ISRO launched its new Mission on 27th Nov 2019, Known as PSLV-C47 Cartosat-3 Mission 2019. CARTOSAT-3 satellite, ninth in the series, from the second launch pad at the spaceport of Sriharikota, about 120 km from here on November 27 at 09.28 am. PSLV-C47 on its 49th mission will carry CARTOSAT-3 along with 13 commercial nanosatellites from the United States. CARTOSAT-3 is a third-generation agile advanced satellite having high-resolution imaging capability. Download Gist, CLICK HERE
With an overall mass of 1,625 kgs, CARTOSAT-3 would address the increased user’s demands for large scale urban planning, rural resource and infrastructure development, coastal land use and land cover. PSLV-C47 is the 21st flight of PSLV in the ‘XL’ configuration (with six solid strap-on motors), ISRO said. The 13 commercial nanosatellites from the United States are being carried as part of the commercial arrangement with NewSpace India Ltd (NSIL), Department of Space. Among the 13 nano-satellites are FLOCK-4P, 12 in numbers, with mission objective of earth observation, and one satellite named MESHBED, whose mission objective is a communication testbed.
About 17 minutes and 38 seconds after lift-off, Cartosat-3 was injected into an orbit of 509 km at an inclination of 97.5 degrees to the equator. Cartosat-3 satellite is a third-generation agile advanced satellite having high-resolution imaging capability. 13 Commercial Nanosatellites from the USA were also successfully injected into designated orbit. These satellites were launched under commercial arrangement with NewSpace India Limited (NSIL), the commercial arm of the Indian Space Research Organisation (ISRO). Cartosat-3 is an advanced Indian Earth Observation satellite built and developed by ISRO, which will replace the IRS series.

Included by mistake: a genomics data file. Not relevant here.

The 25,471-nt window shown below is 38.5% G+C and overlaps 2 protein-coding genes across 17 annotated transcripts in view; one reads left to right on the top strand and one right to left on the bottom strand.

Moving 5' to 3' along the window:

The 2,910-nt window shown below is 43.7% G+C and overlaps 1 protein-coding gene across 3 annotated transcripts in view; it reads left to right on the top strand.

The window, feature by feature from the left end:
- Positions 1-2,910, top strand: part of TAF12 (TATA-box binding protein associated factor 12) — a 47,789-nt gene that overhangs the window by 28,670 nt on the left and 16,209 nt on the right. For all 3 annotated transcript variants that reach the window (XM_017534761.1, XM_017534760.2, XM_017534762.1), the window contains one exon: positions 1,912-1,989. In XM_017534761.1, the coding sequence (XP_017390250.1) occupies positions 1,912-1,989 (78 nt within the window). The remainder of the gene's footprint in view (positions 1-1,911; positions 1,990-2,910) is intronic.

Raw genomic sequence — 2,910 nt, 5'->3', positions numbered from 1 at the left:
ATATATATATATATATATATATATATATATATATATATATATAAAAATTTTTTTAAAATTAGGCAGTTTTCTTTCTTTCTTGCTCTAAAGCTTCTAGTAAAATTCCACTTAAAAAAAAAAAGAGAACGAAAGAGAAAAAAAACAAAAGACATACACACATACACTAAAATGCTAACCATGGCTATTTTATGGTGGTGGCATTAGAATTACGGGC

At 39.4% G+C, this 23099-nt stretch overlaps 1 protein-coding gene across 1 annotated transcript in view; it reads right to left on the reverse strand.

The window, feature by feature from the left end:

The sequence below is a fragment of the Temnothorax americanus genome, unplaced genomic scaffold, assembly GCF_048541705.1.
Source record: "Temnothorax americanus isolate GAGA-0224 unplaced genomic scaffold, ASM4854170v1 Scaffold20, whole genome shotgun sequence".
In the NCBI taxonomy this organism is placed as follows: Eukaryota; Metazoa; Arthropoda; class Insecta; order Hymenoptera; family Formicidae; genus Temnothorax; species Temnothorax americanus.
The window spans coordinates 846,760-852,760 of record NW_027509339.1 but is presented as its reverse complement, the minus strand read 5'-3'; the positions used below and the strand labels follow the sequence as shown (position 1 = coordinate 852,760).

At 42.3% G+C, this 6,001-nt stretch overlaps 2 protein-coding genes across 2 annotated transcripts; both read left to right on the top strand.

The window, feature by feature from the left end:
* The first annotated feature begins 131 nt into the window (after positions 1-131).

It has a panchromatic resolution of 0.25 meters making it the imaging satellite with the highest resolution and Mx of 1 meter with a high-quality resolution which is a major improvement from the previous payloads in the Cartosat series. Potential uses include weather mapping, cartography or army defense, and strategic applications. Cartosat-3 has a resolution of 25 cm (10″). It uses 1.2 m optics with 60% of weight removal compared to Cartosat-2. Other features include the use of adaptive optics, acoustic optical devices, in-orbit focusing using MEMs and large area-light weight mirrors and advanced sense with a high-quality resolution.
Other environmental satellites can assist environmental monitoring by detecting changes in the Earth’s vegetation, atmospheric trace gas content, sea state, ocean color, and ice fields. By monitoring vegetation changes over time, droughts can be monitored by comparing the current vegetation state to its long term average. For example, the 2002 oil spill off the northwest coast of Spain was watched carefully by the European ENVISAT, which, though not a weather satellite, flies an instrument (ASAR) that can see changes in the sea surface. Anthropogenic emissions can be monitored by evaluating data of tropospheric NO2 and SO2. These types of satellites are almost always in Sun-synchronous and “frozen” orbits. The Sun-synchronous orbit is in general sufficiently close to polar to get the desired global coverage while the relatively constant geometry to the Sun mostly is an advantage for the instruments. The “frozen” orbit is selected as this is the closest to a circular orbit that is possible in the gravitational field of the Earth.
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